Pope Francis updates Catholic Church rules on handling sexual abuse to include lay leaders | UK News
The pope updated church rules for dealing with sexual abuse, broadening its scope to include lay Catholic leaders and specifying that minors and adults can be victims.
It follows a historic decree in 2019 which required all priests and members of religious orders to report any suspicion of abuse. It also holds bishops directly responsible for any abuses they themselves commit or conceal.
The provisions were initially introduced on a temporary basis, but on Saturday the Vatican said they would become final from April 30 and include additional elements aimed at strengthening the fight against abuse within the Church.
Abuse scandals have shredded the Vatican’s reputation over the past decade, and Pope Francis adopted a series of measures aimed at empowering the hierarchy of the institution.
But he himself has come under scrutiny in 2018 after the global church sex abuse scandal made headlines again, and was even accused of knowing about some allegations and helping to cover them up.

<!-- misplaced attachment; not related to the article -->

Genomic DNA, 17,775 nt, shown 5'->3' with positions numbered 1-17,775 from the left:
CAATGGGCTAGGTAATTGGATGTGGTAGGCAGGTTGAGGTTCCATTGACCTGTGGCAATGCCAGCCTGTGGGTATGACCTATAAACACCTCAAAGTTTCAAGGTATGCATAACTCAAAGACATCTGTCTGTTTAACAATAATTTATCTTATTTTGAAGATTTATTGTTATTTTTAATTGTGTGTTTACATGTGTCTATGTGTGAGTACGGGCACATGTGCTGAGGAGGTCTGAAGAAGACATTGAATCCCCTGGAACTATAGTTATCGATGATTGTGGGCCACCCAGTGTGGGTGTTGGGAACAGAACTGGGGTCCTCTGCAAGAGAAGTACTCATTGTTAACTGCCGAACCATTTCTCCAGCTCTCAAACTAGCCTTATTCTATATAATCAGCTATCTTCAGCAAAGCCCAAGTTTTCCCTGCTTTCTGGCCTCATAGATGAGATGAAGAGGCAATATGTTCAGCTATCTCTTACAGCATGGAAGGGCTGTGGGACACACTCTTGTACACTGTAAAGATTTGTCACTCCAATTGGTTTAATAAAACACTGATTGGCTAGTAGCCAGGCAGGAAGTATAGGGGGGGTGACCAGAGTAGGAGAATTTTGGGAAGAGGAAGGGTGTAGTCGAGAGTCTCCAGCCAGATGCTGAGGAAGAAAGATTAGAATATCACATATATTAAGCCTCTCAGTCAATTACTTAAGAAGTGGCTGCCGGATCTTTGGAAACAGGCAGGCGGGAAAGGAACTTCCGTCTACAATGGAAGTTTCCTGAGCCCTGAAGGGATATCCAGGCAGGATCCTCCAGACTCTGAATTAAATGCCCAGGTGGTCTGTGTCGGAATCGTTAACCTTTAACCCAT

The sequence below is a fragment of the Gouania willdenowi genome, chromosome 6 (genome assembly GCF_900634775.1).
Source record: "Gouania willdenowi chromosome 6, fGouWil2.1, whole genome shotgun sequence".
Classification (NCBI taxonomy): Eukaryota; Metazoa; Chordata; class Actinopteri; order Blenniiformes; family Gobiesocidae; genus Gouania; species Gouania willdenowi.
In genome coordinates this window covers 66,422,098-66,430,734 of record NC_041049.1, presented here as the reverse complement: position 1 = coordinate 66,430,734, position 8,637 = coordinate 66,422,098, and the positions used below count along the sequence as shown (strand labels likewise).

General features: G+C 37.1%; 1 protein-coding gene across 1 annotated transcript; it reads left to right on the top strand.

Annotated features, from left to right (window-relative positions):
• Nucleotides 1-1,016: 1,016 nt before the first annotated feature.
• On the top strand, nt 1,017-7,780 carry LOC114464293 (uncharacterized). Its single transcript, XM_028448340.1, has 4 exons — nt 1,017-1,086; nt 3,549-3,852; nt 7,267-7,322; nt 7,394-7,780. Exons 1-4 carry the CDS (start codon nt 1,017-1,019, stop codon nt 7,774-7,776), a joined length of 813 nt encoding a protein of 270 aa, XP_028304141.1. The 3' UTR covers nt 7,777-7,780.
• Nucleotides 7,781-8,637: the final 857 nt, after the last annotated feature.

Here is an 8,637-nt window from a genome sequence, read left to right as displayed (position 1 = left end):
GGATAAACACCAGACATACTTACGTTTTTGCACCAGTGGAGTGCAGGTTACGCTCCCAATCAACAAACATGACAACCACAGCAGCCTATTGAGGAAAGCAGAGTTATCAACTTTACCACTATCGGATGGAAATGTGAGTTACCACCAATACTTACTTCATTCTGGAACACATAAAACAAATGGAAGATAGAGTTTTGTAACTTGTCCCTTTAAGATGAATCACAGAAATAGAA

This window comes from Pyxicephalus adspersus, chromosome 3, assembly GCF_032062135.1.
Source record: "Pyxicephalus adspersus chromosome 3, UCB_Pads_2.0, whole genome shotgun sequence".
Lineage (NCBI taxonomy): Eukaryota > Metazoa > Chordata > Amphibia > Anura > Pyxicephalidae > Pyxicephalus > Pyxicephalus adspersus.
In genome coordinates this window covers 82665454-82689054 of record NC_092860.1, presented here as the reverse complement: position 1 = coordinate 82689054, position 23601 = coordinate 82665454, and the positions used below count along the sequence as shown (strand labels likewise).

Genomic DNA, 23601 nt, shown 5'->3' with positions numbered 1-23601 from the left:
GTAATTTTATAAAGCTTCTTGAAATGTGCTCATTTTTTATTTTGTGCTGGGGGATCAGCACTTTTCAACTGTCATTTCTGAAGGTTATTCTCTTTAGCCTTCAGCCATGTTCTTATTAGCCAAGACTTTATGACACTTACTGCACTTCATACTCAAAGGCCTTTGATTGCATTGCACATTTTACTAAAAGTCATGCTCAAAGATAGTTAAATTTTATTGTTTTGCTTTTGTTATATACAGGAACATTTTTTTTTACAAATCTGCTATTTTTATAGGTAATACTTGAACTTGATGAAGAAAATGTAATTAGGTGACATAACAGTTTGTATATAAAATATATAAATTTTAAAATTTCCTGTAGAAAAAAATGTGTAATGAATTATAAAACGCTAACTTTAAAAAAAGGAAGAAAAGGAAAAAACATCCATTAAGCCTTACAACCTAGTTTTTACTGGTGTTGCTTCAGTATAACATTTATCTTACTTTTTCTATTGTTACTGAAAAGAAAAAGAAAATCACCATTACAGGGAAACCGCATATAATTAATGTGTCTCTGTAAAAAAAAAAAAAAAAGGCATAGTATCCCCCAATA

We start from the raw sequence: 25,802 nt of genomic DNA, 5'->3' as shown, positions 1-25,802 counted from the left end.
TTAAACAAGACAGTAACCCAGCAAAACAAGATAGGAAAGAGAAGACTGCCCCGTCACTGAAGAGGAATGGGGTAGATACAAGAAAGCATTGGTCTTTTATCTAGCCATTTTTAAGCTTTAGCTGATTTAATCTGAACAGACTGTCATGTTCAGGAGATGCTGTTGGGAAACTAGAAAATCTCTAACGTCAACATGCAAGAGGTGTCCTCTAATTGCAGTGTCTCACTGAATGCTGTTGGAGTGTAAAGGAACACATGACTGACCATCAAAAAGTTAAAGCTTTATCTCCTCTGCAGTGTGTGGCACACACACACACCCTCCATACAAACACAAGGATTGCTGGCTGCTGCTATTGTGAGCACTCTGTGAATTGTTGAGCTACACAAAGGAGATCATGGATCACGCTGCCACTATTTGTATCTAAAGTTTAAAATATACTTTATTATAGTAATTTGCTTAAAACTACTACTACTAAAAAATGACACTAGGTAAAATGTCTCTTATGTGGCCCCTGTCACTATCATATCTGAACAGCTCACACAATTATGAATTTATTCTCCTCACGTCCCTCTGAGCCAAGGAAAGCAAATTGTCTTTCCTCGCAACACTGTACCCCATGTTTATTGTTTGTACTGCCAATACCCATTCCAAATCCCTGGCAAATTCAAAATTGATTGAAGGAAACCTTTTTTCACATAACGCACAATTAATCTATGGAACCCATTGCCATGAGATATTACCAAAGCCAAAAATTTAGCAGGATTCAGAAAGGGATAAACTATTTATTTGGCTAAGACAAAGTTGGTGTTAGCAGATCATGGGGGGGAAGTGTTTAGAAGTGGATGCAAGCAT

Speaking in 2019, he pledged to confront the “destructive evil” of child sexual abuse within the Catholic Church.
But critics say the results have been mixed and have accused Francis of being reluctant to defrock abusive prelates.
New allegations of sexual abuse
Just a month ago, the Roman Catholic religious order of the Jesuits said the accusations of sexual, psychological and spiritual abuse against one of its most prominent members were “highly credible”.
About 25 people, mostly former nuns, have accused Father Marko Ivan Rupnik, 69, a well-known religious artist, of various forms of abuse, either when he was spiritual director of a community of nuns in his native Slovenia some 30 years ago, or after moving to Rome to pursue his career as an artist.
Rupnik has not spoken publicly about the charges.
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While the original rules covered sexual acts aimed at “minors and vulnerable persons”, the new version provides a broader definition of victims, referring to crimes committed “with a minor or with a person who habitually has a use imperfect of reason or with a vulnerable middle finger”.
The Vatican said members of the Church have an obligation to report cases of violence against nuns by clerics, as well as cases of harassment of adult seminarians or novices.